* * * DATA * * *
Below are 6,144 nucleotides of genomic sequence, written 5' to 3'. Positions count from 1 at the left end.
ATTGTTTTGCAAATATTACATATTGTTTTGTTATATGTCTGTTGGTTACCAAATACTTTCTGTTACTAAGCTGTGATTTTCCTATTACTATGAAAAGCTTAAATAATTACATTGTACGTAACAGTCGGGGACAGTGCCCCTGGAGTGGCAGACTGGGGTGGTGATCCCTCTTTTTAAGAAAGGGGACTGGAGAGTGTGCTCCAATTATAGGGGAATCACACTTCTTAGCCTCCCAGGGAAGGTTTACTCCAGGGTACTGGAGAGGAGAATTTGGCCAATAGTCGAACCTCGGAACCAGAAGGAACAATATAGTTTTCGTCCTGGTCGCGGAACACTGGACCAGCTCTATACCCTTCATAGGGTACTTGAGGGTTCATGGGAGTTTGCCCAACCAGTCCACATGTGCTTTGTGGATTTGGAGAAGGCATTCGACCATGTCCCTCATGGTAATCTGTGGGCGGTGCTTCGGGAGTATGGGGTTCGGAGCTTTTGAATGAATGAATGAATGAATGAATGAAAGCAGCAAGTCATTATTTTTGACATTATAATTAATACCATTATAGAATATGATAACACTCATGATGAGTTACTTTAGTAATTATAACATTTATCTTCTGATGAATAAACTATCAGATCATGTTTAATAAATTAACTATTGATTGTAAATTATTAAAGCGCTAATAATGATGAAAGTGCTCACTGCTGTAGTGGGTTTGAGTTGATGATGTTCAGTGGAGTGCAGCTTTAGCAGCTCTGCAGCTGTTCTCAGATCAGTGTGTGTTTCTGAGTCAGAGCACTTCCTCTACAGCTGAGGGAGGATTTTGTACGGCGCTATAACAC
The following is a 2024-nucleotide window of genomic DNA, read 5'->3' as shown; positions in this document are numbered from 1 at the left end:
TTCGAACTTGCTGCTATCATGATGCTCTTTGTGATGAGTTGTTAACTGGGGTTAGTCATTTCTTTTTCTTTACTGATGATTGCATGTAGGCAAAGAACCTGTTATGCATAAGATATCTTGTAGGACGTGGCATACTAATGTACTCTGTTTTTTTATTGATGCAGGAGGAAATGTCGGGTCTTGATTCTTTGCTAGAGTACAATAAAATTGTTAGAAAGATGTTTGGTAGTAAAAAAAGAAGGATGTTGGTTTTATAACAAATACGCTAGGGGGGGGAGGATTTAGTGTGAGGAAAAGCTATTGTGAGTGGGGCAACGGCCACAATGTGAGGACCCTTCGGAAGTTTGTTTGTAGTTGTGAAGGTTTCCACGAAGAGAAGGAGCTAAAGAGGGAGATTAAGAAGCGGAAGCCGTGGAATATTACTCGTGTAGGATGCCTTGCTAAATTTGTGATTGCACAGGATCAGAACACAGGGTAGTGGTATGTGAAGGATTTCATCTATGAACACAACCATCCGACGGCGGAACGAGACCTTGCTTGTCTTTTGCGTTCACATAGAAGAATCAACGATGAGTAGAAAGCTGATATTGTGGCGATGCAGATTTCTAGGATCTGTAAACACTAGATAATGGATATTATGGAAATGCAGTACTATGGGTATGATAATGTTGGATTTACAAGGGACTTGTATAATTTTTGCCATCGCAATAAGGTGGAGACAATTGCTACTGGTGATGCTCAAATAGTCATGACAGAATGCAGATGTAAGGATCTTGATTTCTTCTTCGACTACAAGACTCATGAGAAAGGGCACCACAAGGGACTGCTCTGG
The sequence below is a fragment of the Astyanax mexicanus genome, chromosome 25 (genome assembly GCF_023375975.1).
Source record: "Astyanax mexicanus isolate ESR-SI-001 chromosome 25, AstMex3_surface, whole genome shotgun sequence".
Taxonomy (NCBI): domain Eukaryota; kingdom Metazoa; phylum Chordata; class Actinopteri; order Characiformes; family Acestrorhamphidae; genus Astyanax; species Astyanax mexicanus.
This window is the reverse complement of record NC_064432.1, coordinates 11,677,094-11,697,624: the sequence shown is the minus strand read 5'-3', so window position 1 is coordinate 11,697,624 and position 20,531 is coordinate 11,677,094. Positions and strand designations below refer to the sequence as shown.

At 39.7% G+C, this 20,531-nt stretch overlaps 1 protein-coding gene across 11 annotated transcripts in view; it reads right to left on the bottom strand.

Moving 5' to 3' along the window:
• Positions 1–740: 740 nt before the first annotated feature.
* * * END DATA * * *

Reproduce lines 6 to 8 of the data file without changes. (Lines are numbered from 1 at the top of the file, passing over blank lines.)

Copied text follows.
Source record: "Astyanax mexicanus isolate ESR-SI-001 chromosome 25, AstMex3_surface, whole genome shotgun sequence".
Taxonomy (NCBI): domain Eukaryota; kingdom Metazoa; phylum Chordata; class Actinopteri; order Characiformes; family Acestrorhamphidae; genus Astyanax; species Astyanax mexicanus.
This window is the reverse complement of record NC_064432.1, coordinates 11,677,094-11,697,624: the sequence shown is the minus strand read 5'-3', so window position 1 is coordinate 11,697,624 and position 20,531 is coordinate 11,677,094. Positions and strand designations below refer to the sequence as shown.